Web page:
While historians have increasingly marked the Haitian Revolution as a key moment in the history of the Atlantic world, literary depictions of the revolution and events surrounding it have remained little known among contemporary readers. By exploring a broad range of works from writers living in the Atlantic world, Marlene Daut has uncovered a transatlantic abolitionist literary culture that was shaped in many ways by imagining Haiti.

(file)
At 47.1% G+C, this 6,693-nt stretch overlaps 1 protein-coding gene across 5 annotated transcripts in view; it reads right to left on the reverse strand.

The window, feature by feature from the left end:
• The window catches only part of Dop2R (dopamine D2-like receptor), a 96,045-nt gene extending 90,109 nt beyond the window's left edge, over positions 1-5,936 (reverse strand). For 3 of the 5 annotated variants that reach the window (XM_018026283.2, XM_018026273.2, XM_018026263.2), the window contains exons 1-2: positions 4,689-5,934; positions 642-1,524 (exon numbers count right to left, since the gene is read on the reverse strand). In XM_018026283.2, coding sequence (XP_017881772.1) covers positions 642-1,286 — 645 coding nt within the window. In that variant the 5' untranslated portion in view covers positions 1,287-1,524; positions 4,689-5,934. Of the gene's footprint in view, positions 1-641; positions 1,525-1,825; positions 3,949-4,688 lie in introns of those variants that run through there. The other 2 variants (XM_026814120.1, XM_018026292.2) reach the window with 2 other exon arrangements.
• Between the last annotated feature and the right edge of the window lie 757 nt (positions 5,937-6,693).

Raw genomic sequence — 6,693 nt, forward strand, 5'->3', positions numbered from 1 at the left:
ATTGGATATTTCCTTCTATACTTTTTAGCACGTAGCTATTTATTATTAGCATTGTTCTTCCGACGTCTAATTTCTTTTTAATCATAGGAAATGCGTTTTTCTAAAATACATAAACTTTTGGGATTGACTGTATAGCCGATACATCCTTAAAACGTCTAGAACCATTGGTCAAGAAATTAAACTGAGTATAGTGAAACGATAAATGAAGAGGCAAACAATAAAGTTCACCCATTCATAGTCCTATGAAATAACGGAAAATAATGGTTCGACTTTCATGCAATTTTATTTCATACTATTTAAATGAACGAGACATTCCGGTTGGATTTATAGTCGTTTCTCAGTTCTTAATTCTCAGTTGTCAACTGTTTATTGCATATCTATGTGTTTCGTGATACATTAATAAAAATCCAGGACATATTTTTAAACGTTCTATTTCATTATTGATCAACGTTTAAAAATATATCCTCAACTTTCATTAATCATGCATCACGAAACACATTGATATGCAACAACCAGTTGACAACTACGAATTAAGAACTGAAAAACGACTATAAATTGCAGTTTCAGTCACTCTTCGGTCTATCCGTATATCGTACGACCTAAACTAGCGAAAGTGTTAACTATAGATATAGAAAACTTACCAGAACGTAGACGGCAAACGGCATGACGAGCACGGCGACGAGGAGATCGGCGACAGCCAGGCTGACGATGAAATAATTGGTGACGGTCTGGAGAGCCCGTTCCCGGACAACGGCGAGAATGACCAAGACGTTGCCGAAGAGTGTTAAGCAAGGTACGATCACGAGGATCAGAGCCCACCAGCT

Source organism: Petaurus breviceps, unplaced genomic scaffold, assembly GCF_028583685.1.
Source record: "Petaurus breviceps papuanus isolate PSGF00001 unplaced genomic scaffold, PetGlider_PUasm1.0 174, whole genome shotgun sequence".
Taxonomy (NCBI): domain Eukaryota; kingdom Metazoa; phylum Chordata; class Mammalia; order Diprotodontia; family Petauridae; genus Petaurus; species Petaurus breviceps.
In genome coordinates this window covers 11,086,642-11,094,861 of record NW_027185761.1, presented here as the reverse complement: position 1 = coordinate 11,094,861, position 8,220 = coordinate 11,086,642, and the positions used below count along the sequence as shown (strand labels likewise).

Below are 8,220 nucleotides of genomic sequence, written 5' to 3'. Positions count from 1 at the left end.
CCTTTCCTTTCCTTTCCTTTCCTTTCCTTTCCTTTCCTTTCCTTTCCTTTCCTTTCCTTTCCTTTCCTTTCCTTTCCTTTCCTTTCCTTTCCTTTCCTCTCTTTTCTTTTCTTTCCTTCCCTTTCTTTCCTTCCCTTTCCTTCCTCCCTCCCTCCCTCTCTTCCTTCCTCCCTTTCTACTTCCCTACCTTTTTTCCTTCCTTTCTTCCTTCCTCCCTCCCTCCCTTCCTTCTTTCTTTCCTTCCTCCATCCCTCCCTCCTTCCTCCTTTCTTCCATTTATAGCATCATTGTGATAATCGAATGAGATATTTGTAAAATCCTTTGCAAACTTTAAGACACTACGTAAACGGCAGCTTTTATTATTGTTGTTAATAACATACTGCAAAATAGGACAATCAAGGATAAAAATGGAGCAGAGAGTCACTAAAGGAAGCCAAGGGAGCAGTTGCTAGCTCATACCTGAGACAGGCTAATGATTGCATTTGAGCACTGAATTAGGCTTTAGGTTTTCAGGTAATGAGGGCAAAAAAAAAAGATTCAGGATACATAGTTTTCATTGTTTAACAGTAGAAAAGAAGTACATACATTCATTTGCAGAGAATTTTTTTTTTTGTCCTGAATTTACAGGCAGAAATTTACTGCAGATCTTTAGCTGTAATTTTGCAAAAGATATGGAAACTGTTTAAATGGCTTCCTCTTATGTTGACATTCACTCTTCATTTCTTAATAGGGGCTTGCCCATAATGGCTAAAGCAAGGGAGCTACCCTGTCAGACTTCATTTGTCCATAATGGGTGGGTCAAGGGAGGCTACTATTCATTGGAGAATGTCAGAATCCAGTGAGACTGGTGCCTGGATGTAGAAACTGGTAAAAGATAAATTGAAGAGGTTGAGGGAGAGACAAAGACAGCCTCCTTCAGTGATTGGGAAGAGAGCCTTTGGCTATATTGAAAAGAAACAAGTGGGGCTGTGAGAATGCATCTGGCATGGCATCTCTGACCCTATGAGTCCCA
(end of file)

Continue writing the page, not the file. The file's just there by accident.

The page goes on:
Marlene L. Daut is associate professor of English at the University of Virginia. Her first book, Tropics of Haiti: Race and the Literary History of the Haitian Revolution in the Atlantic World, 1789–1865 (2015), examined the connection between 18th- and 19th-century scientific debates about race and the Haitian Revolution in U.S., Haitian, and European colonial literatures. Her second book, Baron de Vastey and the Origins of Black Atlantic Humanism (forthcoming) will be the first single-authored, book-length exploration of the Haitian author and politician Baron de Vastey. This year, as the Josephus Daniels Fellow at the National Humanities Center she is working on An Anthology of Haitian Revolutionary Fictions (Age of Slavery).